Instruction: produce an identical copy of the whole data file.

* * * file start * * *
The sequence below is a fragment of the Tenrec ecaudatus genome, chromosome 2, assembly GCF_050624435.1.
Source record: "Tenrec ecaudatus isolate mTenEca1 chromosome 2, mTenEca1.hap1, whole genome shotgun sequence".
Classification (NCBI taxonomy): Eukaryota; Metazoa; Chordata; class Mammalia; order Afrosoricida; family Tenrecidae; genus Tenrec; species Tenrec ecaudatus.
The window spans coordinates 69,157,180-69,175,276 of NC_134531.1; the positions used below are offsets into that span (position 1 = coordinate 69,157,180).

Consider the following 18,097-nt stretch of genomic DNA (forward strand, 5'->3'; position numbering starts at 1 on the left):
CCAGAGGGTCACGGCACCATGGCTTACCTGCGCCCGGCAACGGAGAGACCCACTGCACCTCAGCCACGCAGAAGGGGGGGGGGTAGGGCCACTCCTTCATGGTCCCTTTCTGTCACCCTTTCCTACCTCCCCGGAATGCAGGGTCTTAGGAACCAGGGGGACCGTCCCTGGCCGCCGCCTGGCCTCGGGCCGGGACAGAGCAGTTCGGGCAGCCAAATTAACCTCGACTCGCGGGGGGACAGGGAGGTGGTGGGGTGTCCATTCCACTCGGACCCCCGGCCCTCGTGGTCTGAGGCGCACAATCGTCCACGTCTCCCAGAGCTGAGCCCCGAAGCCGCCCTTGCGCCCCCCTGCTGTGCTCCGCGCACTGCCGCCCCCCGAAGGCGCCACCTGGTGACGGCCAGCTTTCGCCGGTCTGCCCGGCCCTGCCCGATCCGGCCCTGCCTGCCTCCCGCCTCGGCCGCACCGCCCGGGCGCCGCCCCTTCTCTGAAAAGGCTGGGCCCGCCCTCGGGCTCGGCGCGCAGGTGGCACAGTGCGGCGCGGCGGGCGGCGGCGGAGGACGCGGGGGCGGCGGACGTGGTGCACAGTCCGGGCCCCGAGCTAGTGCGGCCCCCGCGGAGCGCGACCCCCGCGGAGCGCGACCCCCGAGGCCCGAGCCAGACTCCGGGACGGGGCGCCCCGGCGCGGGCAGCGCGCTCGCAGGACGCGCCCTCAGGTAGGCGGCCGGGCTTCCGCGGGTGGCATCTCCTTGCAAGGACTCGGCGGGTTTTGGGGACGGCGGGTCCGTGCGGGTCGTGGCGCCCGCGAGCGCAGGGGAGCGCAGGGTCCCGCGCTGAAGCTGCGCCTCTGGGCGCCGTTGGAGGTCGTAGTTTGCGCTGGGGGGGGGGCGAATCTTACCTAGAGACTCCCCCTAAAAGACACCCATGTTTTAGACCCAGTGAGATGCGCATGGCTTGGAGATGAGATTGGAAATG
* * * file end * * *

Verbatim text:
The sequence below is a fragment of the Tenrec ecaudatus genome, chromosome 2, assembly GCF_050624435.1.
Source record: "Tenrec ecaudatus isolate mTenEca1 chromosome 2, mTenEca1.hap1, whole genome shotgun sequence".
Classification (NCBI taxonomy): Eukaryota; Metazoa; Chordata; class Mammalia; order Afrosoricida; family Tenrecidae; genus Tenrec; species Tenrec ecaudatus.
The window spans coordinates 69,157,180-69,175,276 of NC_134531.1; the positions used below are offsets into that span (position 1 = coordinate 69,157,180).

Consider the following 18,097-nt stretch of genomic DNA (forward strand, 5'->3'; position numbering starts at 1 on the left):
CCAGAGGGTCACGGCACCATGGCTTACCTGCGCCCGGCAACGGAGAGACCCACTGCACCTCAGCCACGCAGAAGGGGGGGGGGTAGGGCCACTCCTTCATGGTCCCTTTCTGTCACCCTTTCCTACCTCCCCGGAATGCAGGGTCTTAGGAACCAGGGGGACCGTCCCTGGCCGCCGCCTGGCCTCGGGCCGGGACAGAGCAGTTCGGGCAGCCAAATTAACCTCGACTCGCGGGGGGACAGGGAGGTGGTGGGGTGTCCATTCCACTCGGACCCCCGGCCCTCGTGGTCTGAGGCGCACAATCGTCCACGTCTCCCAGAGCTGAGCCCCGAAGCCGCCCTTGCGCCCCCCTGCTGTGCTCCGCGCACTGCCGCCCCCCGAAGGCGCCACCTGGTGACGGCCAGCTTTCGCCGGTCTGCCCGGCCCTGCCCGATCCGGCCCTGCCTGCCTCCCGCCTCGGCCGCACCGCCCGGGCGCCGCCCCTTCTCTGAAAAGGCTGGGCCCGCCCTCGGGCTCGGCGCGCAGGTGGCACAGTGCGGCGCGGCGGGCGGCGGCGGAGGACGCGGGGGCGGCGGACGTGGTGCACAGTCCGGGCCCCGAGCTAGTGCGGCCCCCGCGGAGCGCGACCCCCGCGGAGCGCGACCCCCGAGGCCCGAGCCAGACTCCGGGACGGGGCGCCCCGGCGCGGGCAGCGCGCTCGCAGGACGCGCCCTCAGGTAGGCGGCCGGGCTTCCGCGGGTGGCATCTCCTTGCAAGGACTCGGCGGGTTTTGGGGACGGCGGGTCCGTGCGGGTCGTGGCGCCCGCGAGCGCAGGGGAGCGCAGGGTCCCGCGCTGAAGCTGCGCCTCTGGGCGCCGTTGGAGGTCGTAGTTTGCGCTGGGGGGGGGGCGAATCTTACCTAGAGACTCCCCCTAAAAGACACCCATGTTTTAGACCCAGTGAGATGCGCATGGCTTGGAGATGAGATTGGAAATG